Help please! Need training advice!
 
 

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Help please! Need training advice!

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        11-27-2013, 08:45 PM
      #1
    Foal
    Help please! Need training advice!

    I just got a 10 yr old morgan last month, iv been working with him every day after work and on my days off, I wanted himt o get use to me before I did aything. Iv been making it clear that when im brushing him I don't want him going forward, and he's slowly learning that he needs to stand still and let me brush him. I can lead him with little resistance and lessening stops to eat grass with out me allowing him to. He lets me pick you and clean all four hooves with no problem at all, and dosent try to push me any more. Im looking for some tips on how to further assert my dominance and show him im the boss and he's safe with me, so he will trust me more, so I can be his friend as well as his leader. I heard a good way to do that is to stand around him when he eating grass, to sort of simulate another horse watching for danger? Im not sure of how true that is... and im sure it sounds really stupid, I haven't tried it yet. But that's why im asking lol! Any help would be appreciated!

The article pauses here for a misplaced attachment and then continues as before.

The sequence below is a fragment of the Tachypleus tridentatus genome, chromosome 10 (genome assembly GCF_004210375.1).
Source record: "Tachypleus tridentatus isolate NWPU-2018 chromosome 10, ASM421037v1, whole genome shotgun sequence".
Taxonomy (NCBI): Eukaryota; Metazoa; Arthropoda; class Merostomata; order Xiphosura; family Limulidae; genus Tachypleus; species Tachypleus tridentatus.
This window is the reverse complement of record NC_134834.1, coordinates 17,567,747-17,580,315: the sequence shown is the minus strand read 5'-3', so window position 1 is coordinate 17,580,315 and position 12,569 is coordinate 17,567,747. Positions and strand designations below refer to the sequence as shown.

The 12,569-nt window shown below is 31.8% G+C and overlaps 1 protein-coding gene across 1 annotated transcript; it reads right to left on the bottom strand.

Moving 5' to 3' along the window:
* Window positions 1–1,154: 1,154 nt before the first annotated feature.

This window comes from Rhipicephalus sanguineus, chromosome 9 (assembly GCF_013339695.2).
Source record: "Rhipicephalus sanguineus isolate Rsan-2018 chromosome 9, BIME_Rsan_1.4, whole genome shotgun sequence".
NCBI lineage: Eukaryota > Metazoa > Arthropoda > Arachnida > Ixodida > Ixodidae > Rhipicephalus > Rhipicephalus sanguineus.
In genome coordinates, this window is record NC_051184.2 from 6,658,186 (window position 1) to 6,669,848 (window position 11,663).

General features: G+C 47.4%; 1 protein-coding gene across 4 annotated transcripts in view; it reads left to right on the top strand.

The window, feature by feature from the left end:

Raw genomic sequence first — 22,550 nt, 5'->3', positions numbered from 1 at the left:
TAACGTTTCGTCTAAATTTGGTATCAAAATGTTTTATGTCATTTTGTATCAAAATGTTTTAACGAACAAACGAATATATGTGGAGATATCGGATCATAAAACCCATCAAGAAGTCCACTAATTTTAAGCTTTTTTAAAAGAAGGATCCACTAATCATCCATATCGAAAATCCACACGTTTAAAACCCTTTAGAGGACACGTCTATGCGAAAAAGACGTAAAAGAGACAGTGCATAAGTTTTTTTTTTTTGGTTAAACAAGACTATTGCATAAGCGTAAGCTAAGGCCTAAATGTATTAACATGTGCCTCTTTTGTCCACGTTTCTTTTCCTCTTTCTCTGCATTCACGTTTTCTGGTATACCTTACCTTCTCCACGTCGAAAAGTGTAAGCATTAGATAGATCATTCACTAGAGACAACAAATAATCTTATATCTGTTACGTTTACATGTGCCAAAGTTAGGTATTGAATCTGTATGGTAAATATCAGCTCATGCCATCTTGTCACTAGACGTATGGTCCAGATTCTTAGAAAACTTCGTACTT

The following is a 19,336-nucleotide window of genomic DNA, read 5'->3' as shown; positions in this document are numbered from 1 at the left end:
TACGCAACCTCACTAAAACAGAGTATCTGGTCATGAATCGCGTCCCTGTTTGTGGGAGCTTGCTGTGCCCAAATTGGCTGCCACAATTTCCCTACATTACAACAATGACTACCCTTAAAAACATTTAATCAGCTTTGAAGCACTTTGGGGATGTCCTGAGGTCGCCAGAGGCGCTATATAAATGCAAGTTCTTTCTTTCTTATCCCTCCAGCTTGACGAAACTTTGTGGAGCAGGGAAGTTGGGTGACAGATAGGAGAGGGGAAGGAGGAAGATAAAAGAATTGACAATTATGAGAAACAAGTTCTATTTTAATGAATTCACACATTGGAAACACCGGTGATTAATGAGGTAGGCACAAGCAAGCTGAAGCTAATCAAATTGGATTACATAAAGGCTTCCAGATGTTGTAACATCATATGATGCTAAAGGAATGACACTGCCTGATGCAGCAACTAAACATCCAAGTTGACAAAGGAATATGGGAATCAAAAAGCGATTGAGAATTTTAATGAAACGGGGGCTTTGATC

amberly likes this.
         
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        11-27-2013, 08:55 PM
      #2
    Green Broke
    Go get Clinton andersons basic training book, and follow the instructions from front to back.
    Corporal likes this.
         
        11-27-2013, 09:29 PM
      #3
    Foal
    Quote:
    Originally Posted by BlueSpark    
    go get Clinton andersons basic training book, and follow the instructions from front to back.
    Thanks! I couldent find his book for some reason but I found a basic training thingy on youtube by him! Im watching it now and its super helpful!! Thank you again!
         
        11-27-2013, 09:37 PM
      #4
    Trained
    Hi & welcome!